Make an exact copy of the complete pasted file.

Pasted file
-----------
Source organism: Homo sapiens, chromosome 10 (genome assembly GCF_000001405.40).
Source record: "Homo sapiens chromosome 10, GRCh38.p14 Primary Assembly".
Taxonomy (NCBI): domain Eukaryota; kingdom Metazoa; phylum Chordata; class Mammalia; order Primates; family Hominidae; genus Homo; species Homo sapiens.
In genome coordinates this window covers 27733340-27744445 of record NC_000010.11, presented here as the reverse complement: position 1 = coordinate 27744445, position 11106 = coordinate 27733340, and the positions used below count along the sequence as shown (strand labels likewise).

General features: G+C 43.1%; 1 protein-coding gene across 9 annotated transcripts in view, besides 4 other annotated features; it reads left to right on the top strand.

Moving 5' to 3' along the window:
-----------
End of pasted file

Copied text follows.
Source organism: Homo sapiens, chromosome 10 (genome assembly GCF_000001405.40).
Source record: "Homo sapiens chromosome 10, GRCh38.p14 Primary Assembly".
Taxonomy (NCBI): domain Eukaryota; kingdom Metazoa; phylum Chordata; class Mammalia; order Primates; family Hominidae; genus Homo; species Homo sapiens.
In genome coordinates this window covers 27733340-27744445 of record NC_000010.11, presented here as the reverse complement: position 1 = coordinate 27744445, position 11106 = coordinate 27733340, and the positions used below count along the sequence as shown (strand labels likewise).

General features: G+C 43.1%; 1 protein-coding gene across 9 annotated transcripts in view, besides 4 other annotated features; it reads left to right on the top strand.

Moving 5' to 3' along the window: